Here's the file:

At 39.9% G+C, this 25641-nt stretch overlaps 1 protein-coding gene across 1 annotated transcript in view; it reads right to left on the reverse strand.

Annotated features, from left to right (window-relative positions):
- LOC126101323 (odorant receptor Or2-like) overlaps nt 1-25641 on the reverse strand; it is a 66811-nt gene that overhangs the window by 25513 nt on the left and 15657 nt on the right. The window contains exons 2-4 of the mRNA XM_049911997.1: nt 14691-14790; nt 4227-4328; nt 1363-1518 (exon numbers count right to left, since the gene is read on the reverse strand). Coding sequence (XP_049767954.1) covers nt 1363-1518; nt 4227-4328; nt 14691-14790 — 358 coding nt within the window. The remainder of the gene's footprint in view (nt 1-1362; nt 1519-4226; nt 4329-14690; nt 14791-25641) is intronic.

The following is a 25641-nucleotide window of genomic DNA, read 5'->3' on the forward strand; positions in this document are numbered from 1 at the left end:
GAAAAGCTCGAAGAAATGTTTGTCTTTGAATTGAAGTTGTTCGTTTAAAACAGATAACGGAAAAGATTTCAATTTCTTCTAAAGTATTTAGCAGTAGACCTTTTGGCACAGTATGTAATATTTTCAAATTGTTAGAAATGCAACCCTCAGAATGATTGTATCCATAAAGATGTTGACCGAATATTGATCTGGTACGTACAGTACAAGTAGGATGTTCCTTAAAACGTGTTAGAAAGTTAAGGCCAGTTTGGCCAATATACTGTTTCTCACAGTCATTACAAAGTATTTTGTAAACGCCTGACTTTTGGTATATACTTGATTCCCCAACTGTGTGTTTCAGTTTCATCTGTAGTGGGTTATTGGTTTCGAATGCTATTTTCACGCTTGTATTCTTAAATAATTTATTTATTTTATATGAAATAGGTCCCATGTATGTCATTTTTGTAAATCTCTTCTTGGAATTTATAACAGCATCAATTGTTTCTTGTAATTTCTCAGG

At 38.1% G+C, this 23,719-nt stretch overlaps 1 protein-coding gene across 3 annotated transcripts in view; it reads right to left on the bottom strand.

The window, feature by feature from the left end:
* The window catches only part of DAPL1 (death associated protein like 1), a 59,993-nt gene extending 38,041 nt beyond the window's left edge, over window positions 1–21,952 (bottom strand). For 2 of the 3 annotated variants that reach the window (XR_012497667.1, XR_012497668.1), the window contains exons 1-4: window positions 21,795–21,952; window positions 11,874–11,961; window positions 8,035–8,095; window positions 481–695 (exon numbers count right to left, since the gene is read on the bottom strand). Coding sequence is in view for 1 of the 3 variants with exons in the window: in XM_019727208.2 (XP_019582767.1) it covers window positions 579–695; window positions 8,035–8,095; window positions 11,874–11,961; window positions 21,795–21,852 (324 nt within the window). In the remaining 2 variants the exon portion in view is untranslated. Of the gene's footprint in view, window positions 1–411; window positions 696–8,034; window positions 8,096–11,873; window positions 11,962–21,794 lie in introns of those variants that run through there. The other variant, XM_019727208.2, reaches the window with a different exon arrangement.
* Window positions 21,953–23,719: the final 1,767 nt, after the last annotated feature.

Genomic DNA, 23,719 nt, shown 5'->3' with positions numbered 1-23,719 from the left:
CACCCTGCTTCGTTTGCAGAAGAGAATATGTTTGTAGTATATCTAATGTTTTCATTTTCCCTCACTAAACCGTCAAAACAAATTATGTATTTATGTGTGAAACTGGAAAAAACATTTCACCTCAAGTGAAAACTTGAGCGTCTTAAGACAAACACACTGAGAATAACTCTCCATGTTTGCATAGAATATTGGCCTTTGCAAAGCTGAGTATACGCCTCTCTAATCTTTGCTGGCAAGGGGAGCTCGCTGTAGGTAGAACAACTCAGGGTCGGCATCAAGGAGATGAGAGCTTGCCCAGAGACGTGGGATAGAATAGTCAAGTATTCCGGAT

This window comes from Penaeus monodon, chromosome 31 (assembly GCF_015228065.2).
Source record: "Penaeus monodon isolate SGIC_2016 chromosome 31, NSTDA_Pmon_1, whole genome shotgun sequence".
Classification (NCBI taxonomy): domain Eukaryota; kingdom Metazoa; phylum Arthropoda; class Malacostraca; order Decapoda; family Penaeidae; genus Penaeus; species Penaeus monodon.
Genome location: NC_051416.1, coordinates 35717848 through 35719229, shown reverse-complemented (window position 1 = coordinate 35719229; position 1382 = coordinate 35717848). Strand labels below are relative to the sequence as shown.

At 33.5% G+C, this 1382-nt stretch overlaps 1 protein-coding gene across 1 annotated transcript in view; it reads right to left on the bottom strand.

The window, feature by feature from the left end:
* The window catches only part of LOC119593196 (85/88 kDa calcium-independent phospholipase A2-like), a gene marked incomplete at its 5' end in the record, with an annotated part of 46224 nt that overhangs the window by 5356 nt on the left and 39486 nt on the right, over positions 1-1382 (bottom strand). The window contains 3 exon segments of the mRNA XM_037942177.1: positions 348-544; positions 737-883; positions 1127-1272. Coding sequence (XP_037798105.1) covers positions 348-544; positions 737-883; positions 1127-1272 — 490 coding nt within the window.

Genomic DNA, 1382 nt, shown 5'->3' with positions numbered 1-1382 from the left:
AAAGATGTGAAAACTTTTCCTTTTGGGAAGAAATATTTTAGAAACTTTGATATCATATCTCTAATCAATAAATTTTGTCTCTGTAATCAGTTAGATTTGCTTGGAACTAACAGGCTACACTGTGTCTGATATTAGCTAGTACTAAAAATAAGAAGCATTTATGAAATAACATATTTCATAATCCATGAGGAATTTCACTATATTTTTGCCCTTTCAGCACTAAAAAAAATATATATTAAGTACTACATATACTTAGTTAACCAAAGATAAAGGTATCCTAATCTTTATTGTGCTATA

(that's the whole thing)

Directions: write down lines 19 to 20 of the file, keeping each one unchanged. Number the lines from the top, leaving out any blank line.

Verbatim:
Genomic DNA, 1382 nt, shown 5'->3' with positions numbered 1-1382 from the left:
AAAGATGTGAAAACTTTTCCTTTTGGGAAGAAATATTTTAGAAACTTTGATATCATATCTCTAATCAATAAATTTTGTCTCTGTAATCAGTTAGATTTGCTTGGAACTAACAGGCTACACTGTGTCTGATATTAGCTAGTACTAAAAATAAGAAGCATTTATGAAATAACATATTTCATAATCCATGAGGAATTTCACTATATTTTTGCCCTTTCAGCACTAAAAAAAATATATATTAAGTACTACATATACTTAGTTAACCAAAGATAAAGGTATCCTAATCTTTATTGTGCTATA